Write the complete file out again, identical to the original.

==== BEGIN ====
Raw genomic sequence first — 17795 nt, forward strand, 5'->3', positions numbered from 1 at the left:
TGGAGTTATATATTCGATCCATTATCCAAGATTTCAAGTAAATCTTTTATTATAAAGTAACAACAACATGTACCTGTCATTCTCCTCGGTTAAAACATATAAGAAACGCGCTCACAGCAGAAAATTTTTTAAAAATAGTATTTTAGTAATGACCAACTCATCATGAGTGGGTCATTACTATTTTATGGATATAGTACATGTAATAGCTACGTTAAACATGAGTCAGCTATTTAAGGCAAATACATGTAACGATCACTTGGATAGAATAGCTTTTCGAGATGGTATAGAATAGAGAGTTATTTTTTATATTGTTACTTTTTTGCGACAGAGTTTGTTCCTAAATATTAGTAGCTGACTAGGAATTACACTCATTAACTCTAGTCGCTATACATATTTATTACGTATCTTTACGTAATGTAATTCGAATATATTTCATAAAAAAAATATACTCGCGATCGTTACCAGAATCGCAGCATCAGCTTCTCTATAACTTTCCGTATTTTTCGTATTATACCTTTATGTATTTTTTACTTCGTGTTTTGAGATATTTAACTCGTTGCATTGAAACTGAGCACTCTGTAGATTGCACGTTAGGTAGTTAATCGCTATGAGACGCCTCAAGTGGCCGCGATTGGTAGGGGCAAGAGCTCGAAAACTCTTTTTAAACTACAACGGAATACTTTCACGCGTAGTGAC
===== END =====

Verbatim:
Raw genomic sequence first — 17795 nt, forward strand, 5'->3', positions numbered from 1 at the left:
TGGAGTTATATATTCGATCCATTATCCAAGATTTCAAGTAAATCTTTTATTATAAAGTAACAACAACATGTACCTGTCATTCTCCTCGGTTAAAACATATAAGAAACGCGCTCACAGCAGAAAATTTTTTAAAAATAGTATTTTAGTAATGACCAACTCATCATGAGTGGGTCATTACTATTTTATGGATATAGTACATGTAATAGCTACGTTAAACATGAGTCAGCTATTTAAGGCAAATACATGTAACGATCACTTGGATAGAATAGCTTTTCGAGATGGTATAGAATAGAGAGTTATTTTTTATATTGTTACTTTTTTGCGACAGAGTTTGTTCCTAAATATTAGTAGCTGACTAGGAATTACACTCATTAACTCTAGTCGCTATACATATTTATTACGTATCTTTACGTAATGTAATTCGAATATATTTCATAAAAAAAATATACTCGCGATCGTTACCAGAATCGCAGCATCAGCTTCTCTATAACTTTCCGTATTTTTCGTATTATACCTTTATGTATTTTTTACTTCGTGTTTTGAGATATTTAACTCGTTGCATTGAAACTGAGCACTCTGTAGATTGCACGTTAGGTAGTTAATCGCTATGAGACGCCTCAAGTGGCCGCGATTGGTAGGGGCAAGAGCTCGAAAACTCTTTTTAAACTACAACGGAATACTTTCACGCGTAGTGAC